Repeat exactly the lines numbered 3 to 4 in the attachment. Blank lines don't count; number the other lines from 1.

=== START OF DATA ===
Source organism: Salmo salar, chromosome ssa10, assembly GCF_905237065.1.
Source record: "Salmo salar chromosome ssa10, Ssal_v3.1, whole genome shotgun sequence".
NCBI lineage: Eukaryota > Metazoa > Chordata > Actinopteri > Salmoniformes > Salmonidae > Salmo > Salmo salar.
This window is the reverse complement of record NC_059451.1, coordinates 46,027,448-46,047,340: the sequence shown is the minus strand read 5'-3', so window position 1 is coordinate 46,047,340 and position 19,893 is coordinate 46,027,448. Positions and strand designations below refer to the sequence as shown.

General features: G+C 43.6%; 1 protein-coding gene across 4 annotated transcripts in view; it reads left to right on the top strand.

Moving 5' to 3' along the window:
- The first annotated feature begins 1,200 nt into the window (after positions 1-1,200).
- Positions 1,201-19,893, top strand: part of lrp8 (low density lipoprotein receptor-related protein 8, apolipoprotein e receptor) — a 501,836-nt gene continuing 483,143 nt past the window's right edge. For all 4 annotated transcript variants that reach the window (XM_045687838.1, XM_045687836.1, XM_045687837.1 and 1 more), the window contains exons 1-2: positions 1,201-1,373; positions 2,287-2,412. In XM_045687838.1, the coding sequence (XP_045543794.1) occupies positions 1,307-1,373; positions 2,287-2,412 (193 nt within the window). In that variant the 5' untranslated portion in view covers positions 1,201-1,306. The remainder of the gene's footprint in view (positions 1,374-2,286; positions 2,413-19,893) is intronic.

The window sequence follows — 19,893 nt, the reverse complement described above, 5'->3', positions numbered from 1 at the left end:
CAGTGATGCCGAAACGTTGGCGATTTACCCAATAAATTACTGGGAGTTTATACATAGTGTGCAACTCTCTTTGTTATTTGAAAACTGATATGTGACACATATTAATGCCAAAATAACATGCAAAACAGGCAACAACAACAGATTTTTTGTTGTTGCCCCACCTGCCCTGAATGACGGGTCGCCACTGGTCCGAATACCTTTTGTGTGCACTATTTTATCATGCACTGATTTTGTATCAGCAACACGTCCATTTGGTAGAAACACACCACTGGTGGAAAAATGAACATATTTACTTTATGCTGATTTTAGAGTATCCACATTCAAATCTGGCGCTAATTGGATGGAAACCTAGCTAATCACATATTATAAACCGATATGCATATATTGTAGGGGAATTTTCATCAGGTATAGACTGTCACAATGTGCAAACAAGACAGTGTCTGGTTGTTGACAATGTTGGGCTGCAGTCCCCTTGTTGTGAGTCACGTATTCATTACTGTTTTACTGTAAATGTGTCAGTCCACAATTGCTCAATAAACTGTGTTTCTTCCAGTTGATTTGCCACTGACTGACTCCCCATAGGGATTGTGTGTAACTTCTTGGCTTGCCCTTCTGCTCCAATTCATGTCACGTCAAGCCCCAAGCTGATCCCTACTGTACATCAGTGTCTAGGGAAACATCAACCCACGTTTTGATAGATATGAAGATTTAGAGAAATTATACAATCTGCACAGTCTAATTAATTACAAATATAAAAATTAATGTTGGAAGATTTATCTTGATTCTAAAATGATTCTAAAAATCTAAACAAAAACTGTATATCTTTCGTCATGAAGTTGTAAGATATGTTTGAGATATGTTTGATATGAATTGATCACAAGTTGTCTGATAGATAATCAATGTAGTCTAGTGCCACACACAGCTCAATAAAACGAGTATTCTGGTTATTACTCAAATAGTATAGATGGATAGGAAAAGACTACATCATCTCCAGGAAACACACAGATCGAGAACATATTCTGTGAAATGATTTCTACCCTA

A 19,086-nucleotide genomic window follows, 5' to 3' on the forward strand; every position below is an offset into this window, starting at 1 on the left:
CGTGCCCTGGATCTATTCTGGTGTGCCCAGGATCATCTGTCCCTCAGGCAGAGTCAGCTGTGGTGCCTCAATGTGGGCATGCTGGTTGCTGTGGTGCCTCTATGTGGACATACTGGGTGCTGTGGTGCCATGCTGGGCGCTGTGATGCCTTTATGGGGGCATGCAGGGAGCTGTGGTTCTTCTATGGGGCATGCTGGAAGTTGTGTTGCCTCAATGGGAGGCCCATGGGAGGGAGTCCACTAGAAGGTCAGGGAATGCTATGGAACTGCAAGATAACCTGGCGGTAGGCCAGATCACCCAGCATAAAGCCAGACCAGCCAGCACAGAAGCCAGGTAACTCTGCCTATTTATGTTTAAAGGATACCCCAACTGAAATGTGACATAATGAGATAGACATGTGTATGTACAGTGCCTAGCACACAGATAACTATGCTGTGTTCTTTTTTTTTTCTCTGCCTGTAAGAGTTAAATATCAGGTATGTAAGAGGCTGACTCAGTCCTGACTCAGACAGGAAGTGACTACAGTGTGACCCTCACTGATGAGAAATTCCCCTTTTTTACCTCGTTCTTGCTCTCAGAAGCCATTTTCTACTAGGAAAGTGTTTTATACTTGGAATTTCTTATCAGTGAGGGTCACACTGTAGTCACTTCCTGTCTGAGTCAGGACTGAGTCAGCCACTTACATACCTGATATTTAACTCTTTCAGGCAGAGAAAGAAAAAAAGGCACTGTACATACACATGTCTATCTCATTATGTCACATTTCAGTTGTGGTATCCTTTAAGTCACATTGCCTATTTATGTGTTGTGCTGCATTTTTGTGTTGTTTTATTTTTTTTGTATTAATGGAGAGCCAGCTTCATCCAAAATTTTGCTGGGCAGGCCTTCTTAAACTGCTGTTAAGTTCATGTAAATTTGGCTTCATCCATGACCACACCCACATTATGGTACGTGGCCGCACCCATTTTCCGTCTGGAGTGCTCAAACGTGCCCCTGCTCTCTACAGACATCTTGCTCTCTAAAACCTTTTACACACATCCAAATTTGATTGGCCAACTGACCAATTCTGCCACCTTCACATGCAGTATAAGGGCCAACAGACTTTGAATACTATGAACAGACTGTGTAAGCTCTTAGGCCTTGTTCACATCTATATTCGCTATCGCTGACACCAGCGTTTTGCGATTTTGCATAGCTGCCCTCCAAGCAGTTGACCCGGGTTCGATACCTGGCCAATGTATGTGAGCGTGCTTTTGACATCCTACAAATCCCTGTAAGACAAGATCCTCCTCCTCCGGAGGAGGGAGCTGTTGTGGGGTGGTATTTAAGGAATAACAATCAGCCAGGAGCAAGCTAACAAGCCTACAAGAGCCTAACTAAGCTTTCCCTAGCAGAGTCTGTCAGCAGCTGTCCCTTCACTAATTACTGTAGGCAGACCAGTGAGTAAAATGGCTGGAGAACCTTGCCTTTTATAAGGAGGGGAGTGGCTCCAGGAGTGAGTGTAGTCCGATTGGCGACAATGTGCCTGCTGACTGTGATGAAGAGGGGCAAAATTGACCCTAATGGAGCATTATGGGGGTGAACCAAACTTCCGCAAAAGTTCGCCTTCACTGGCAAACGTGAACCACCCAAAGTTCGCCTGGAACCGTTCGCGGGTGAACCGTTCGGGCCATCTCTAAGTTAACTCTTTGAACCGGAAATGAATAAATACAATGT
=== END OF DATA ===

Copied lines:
NCBI lineage: Eukaryota > Metazoa > Chordata > Actinopteri > Salmoniformes > Salmonidae > Salmo > Salmo salar.
This window is the reverse complement of record NC_059451.1, coordinates 46,027,448-46,047,340: the sequence shown is the minus strand read 5'-3', so window position 1 is coordinate 46,047,340 and position 19,893 is coordinate 46,027,448. Positions and strand designations below refer to the sequence as shown.